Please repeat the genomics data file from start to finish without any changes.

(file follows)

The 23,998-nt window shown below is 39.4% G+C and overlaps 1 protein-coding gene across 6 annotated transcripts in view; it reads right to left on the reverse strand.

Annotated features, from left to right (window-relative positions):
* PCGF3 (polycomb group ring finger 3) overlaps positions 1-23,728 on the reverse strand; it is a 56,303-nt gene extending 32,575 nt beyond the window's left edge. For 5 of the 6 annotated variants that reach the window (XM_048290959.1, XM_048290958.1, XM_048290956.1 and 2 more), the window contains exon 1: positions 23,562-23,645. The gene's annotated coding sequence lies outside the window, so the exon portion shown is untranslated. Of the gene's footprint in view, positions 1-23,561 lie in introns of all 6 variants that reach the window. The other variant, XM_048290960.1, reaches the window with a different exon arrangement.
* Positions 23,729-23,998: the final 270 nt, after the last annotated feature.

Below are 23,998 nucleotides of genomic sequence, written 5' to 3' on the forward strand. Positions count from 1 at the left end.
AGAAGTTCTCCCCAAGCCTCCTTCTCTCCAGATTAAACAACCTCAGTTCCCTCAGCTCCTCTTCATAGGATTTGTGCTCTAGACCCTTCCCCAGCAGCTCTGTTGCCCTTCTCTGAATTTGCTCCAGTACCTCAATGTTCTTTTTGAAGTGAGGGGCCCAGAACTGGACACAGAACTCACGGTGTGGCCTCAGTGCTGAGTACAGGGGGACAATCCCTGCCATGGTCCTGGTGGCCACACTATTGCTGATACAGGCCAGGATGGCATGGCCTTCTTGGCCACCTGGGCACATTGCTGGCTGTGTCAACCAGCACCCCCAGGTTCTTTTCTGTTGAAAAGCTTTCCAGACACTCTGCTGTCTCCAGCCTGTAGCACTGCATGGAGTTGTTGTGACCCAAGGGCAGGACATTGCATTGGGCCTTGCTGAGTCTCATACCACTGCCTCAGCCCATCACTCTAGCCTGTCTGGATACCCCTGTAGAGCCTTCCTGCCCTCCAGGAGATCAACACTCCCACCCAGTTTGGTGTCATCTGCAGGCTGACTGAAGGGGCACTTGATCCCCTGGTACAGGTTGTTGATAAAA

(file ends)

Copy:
The 23,998-nt window shown below is 39.4% G+C and overlaps 1 protein-coding gene across 6 annotated transcripts in view; it reads right to left on the reverse strand.

Annotated features, from left to right (window-relative positions):
* PCGF3 (polycomb group ring finger 3) overlaps positions 1-23,728 on the reverse strand; it is a 56,303-nt gene extending 32,575 nt beyond the window's left edge. For 5 of the 6 annotated variants that reach the window (XM_048290959.1, XM_048290958.1, XM_048290956.1 and 2 more), the window contains exon 1: positions 23,562-23,645. The gene's annotated coding sequence lies outside the window, so the exon portion shown is untranslated. Of the gene's footprint in view, positions 1-23,561 lie in introns of all 6 variants that reach the window. The other variant, XM_048290960.1, reaches the window with a different exon arrangement.
* Positions 23,729-23,998: the final 270 nt, after the last annotated feature.

Below are 23,998 nucleotides of genomic sequence, written 5' to 3' on the forward strand. Positions count from 1 at the left end.
AGAAGTTCTCCCCAAGCCTCCTTCTCTCCAGATTAAACAACCTCAGTTCCCTCAGCTCCTCTTCATAGGATTTGTGCTCTAGACCCTTCCCCAGCAGCTCTGTTGCCCTTCTCTGAATTTGCTCCAGTACCTCAATGTTCTTTTTGAAGTGAGGGGCCCAGAACTGGACACAGAACTCACGGTGTGGCCTCAGTGCTGAGTACAGGGGGACAATCCCTGCCATGGTCCTGGTGGCCACACTATTGCTGATACAGGCCAGGATGGCATGGCCTTCTTGGCCACCTGGGCACATTGCTGGCTGTGTCAACCAGCACCCCCAGGTTCTTTTCTGTTGAAAAGCTTTCCAGACACTCTGCTGTCTCCAGCCTGTAGCACTGCATGGAGTTGTTGTGACCCAAGGGCAGGACATTGCATTGGGCCTTGCTGAGTCTCATACCACTGCCTCAGCCCATCACTCTAGCCTGTCTGGATACCCCTGTAGAGCCTTCCTGCCCTCCAGGAGATCAACACTCCCACCCAGTTTGGTGTCATCTGCAGGCTGACTGAAGGGGCACTTGATCCCCTGGTACAGGTTGTTGATAAAA